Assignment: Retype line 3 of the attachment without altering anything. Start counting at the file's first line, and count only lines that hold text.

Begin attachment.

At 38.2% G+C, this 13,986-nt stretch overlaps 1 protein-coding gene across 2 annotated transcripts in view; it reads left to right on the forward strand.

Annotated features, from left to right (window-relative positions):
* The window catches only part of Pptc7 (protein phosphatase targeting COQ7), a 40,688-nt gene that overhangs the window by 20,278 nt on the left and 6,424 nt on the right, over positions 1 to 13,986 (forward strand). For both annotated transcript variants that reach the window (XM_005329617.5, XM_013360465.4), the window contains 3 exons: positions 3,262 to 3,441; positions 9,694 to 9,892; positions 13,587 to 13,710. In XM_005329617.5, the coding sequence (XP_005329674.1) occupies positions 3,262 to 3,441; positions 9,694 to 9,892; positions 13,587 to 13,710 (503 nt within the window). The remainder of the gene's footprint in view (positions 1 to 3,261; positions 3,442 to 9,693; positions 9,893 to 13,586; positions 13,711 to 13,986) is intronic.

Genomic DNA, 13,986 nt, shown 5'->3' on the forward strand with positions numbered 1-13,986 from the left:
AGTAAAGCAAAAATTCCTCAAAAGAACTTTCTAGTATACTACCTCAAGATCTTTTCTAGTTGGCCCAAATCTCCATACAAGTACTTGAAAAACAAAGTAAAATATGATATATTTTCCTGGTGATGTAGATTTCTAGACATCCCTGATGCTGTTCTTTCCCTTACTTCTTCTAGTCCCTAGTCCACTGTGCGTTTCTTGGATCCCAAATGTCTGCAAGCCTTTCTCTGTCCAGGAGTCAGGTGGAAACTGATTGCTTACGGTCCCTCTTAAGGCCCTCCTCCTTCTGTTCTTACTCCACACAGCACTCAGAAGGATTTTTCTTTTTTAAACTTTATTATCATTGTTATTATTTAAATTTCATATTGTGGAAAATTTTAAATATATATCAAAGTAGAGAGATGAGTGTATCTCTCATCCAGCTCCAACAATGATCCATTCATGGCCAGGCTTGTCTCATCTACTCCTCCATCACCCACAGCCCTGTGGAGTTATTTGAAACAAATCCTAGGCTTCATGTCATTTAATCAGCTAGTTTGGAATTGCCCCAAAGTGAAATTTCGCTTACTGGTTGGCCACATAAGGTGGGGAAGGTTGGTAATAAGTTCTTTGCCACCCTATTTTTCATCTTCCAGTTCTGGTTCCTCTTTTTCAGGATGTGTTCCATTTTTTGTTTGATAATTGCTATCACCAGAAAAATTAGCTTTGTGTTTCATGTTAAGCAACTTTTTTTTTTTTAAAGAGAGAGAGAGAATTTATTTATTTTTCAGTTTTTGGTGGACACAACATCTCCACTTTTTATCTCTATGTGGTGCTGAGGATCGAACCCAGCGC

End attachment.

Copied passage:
* The window catches only part of Pptc7 (protein phosphatase targeting COQ7), a 40,688-nt gene that overhangs the window by 20,278 nt on the left and 6,424 nt on the right, over positions 1 to 13,986 (forward strand). For both annotated transcript variants that reach the window (XM_005329617.5, XM_013360465.4), the window contains 3 exons: positions 3,262 to 3,441; positions 9,694 to 9,892; positions 13,587 to 13,710. In XM_005329617.5, the coding sequence (XP_005329674.1) occupies positions 3,262 to 3,441; positions 9,694 to 9,892; positions 13,587 to 13,710 (503 nt within the window). The remainder of the gene's footprint in view (positions 1 to 3,261; positions 3,442 to 9,693; positions 9,893 to 13,586; positions 13,711 to 13,986) is intronic.